Monero, launched in 2014, is outside of being a cryptocurrency, also a digital payment system that runs on blockchain technology. Since the launch, Monero has taken a strong position in the crypto market. Unlike for example Bitcoin, transactions from XMR, the cryptocurrency of Monero, are completely irreducible and 100% anonymous. The Monero developers strive for privacy, not only from the sender and recipient but also with regard to the value of the transaction. The users of Monero are their own bank, which means that financial privacy can be achieved. This makes Monero unique, wanted and very valuable.
What makes Monero unique?
Monero stands for complete anonymity, so also for its users. Although every transaction is recorded, they use far-reaching technology to hide all data from the transaction. For this process, they use three different technologies:
– Ring signatures: hides the identity of the sender (payer) of the transaction
– Ring confidential transactions (RingCT): hides the amount of the transaction
– Stealth addresses: hides the identity of the recipient
The data is therefore recorded in the ledger but is completely protected by this technology. It is also not possible to do a transparency transaction. In this Monero deviates from Bitcoin, which is a protocol that shows the transactions in a transparent and visible way to everyone (in principle).
While Bitcoin pretends to be decentralized, the reality turns out to be something else. The person with the most coins has the most power in the network. And the one with the most money (crypto or otherwise) can buy the heaviest machines that are needed to successfully mine, and thus earn more coins.
Monero works with the principle that everyone in the network is equal. Many or just a few coins, it doesn’t matter, there is no distinction. Mining the coin is possible with any normal PC, so everyone can mine it and this will not change.
Bitcoin and the network are troubled by the size limit of blocks. This problem is particularly evident with growth because it means that only a limited number of transactions can be executed per second. This, therefore, requires increasingly heavier equipment because otherwise, the transactions will take far too long. The fact that the transactions take a long time is already a common complaint, plus as it takes so long, the transaction costs are also going up considerably. Bitcoin, however, needs 95% consensus of the network to change and this is becoming increasingly difficult as the network gets bigger and bigger.
Monero does not have this problem. This is because there is a dynamic limit on the block size that is applied in the Monero network. This automatically adjusts when needed. There is, however, a maximum growth possible at a time, which avoids the sudden growth spurt that one cannot keep up with.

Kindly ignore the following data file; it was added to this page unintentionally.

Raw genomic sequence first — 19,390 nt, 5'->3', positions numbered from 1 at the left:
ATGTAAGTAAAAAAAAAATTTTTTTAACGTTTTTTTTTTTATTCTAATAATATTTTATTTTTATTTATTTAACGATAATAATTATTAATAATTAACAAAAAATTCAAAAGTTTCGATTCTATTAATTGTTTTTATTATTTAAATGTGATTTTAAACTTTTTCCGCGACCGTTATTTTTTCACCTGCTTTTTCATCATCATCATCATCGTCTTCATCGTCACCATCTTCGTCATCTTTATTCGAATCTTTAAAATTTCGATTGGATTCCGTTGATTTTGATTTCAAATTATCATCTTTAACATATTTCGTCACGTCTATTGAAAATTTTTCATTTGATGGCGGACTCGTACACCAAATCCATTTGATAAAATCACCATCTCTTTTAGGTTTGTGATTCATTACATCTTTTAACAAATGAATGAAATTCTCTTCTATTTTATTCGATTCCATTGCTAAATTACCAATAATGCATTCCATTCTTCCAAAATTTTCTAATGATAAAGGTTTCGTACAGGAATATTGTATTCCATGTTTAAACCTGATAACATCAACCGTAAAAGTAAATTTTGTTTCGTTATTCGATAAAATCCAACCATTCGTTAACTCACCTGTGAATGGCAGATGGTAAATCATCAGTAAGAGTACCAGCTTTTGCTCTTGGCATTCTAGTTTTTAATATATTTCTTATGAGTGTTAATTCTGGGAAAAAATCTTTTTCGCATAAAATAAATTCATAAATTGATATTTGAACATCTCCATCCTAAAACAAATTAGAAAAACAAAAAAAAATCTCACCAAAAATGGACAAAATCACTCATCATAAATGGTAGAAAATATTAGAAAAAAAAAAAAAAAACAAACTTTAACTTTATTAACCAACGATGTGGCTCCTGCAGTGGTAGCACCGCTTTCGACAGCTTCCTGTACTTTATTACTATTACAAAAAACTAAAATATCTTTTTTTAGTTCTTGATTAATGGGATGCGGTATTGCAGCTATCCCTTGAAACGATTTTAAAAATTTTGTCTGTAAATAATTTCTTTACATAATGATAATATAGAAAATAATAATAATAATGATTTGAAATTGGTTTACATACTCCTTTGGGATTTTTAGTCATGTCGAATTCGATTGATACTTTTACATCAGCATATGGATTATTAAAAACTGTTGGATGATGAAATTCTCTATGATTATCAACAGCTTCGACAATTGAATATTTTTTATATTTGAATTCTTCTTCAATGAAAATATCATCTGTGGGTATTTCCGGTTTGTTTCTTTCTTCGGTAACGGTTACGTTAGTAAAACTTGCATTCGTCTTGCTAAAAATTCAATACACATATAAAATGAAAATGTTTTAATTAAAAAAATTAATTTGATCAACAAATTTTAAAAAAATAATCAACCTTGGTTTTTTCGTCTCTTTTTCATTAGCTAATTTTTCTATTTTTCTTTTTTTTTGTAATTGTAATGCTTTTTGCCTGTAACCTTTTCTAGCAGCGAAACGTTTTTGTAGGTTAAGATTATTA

All amounts with the same value are the same, so whether you have 1x 10 XMR or 2x 5, this does not matter at all. Also, as a recipient, you don’t have to be afraid to receive “contaminated” coins (for example ‘drug money’ or ‘stolen funds’). Because all transactions are hidden, you cannot check the history of the XMR you receive.
Fixed reward for mining
With Bitcoin, among others, the rewards of confirming transactions will decrease (it will always be halved). The more mined, the less you get as a reward. Also, mining is becoming increasingly difficult and the equipment used for mining is becoming faster and more specialized, and therefore also more expensive.
Deflation is applied at Monero. So over time, less is paid to miners, but this goes down very slowly. In addition, a minimum of 0.3XMR will always be paid out, where it will stop at a given moment at Bitcoin completely. In that sense, Monero is just that little bit more interesting, especially since it is newer and so a lot of coins still have to be mined before we reach the point of 0.3XMR. The intention is that more than 18 million coins will be mined until the year 2022, an inflation rate of 1% per year is then expected.
This sounds too good, are there any disadvantages?
From the whole story, it seems that Monero is a much better coin than, for example, Bitcoin. But is that picture justified? In general, certainly, but there are also a few lesser points. The most important of these is the compatibility, or rather the lack of. Monero has set up a very strong and good platform of its own but therefore is not compatible with any other (crypto) currencies. Fortunately, there are now also solutions (brokers) for that, so that you can still pay with XMR to Bitcoin and vice versa.
Because Monero works with its own completely new (relatively) platform, it also means that this must be built up from 0. The network must also start all over again and cannot build on existing techniques.
The last point I want to mention here is that Monero is only a digital currency, and therefore not a payment network. They also do not pretend to be this. However, you can also use this currency quickly, cheaply and especially safely to pay anonymously. And we should not want to make more of it, that is not the purpose of this coin at all!